What makes rips particularly dangerous is at first glance, many of them look like seemingly calm, darker patches of water.

Many people arrive at the beach and assume the darker, greener areas are the safest place to swim because there are no waves breaking there.

But the reality is that breaking waves and whitewater mean that it’s shallower and that whitewater is moving water onshore. Those darker, green gaps between the whitewater mean it’s deeper and could be rip currents that take you out to sea.  One way to remember it is using the saying: white is nice, green is mean.

"The sad thing about rip currents," says Prof. Brander, "is they are potentially avoidable. But on average, 25 to 30 people tragically drown every year in Australia each year after being caught in rips. That's more on average than the number of fatalities per year caused by cyclones, bushfires, floods and sharks combined. Rip currents are a big deal.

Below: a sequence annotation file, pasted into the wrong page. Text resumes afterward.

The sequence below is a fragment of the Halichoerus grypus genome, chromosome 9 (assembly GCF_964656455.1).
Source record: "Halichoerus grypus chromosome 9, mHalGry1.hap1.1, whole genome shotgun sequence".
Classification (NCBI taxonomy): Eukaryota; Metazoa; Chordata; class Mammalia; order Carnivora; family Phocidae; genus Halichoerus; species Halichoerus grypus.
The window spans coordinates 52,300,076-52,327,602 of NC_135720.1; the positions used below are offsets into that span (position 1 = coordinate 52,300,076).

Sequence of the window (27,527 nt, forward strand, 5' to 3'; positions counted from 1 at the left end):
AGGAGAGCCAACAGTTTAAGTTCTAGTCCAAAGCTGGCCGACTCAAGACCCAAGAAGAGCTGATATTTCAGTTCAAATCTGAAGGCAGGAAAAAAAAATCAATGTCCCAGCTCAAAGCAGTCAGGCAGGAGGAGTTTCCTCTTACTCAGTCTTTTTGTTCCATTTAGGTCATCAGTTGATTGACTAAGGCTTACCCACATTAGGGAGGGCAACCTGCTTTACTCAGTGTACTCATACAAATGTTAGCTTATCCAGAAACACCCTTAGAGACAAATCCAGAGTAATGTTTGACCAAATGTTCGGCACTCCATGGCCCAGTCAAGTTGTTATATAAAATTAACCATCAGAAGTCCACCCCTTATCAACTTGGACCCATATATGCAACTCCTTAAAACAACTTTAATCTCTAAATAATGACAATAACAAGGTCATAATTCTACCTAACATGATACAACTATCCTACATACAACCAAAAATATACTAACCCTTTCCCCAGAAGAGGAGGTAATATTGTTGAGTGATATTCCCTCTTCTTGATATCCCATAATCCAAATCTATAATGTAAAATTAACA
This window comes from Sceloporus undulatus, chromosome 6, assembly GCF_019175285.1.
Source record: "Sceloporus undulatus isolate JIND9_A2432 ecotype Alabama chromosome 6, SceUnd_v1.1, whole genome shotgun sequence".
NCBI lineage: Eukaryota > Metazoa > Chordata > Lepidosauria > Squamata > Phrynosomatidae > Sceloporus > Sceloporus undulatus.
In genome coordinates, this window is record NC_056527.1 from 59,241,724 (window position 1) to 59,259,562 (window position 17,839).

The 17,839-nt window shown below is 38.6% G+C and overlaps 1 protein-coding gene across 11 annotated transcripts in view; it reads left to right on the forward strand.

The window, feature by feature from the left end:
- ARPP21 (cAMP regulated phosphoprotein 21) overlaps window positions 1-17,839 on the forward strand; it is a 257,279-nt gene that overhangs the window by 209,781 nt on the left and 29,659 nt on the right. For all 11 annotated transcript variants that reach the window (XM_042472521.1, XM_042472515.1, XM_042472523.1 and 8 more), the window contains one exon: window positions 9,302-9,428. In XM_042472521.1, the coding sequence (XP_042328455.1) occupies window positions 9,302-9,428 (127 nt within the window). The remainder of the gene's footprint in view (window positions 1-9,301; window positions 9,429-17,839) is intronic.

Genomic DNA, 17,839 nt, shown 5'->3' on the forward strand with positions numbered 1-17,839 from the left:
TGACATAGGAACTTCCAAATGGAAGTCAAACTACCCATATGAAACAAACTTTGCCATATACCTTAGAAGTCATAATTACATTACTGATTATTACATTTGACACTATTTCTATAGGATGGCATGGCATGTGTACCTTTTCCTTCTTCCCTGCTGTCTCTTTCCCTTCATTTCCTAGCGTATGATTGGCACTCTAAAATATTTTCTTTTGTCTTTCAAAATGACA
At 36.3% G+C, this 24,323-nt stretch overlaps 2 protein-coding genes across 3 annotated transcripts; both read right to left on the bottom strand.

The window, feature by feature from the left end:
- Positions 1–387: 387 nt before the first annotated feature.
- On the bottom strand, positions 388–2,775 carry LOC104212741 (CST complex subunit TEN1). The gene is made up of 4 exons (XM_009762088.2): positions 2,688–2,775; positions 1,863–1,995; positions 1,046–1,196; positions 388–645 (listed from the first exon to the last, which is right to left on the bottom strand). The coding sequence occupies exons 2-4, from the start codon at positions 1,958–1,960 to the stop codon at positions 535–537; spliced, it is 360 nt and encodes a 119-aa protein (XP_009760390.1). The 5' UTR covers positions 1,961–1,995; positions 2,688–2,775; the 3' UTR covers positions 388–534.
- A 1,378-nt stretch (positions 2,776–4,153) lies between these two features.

"The simple fact is, if you don't get in a rip current, you won't drown in one."

So - ready to learn how to spot a rip? Here are the three different kinds of rip currents.

 

1. Channelised rips

The most common rip and the easiest to spot are the ones that sit in deep channels between shallow sandbars. These channelised rips look like dark gaps between areas of whitewater and breaking waves.

Channelised rips can be in the same place for days, weeks and even months, and are the easiest to spot. Generally, you don’t just get one channelised rip as they occur along the beach at varying intervals.

 

2. Boundary rips

Boundary rip currents are another common type of rip, that also usually occupy deeper channels, but they occur next to headlands, rock outcrops, or human-made structures like piers, jetties and groins. Water flowing along the beach will hit these rocky features or structures and will be deflected offshore.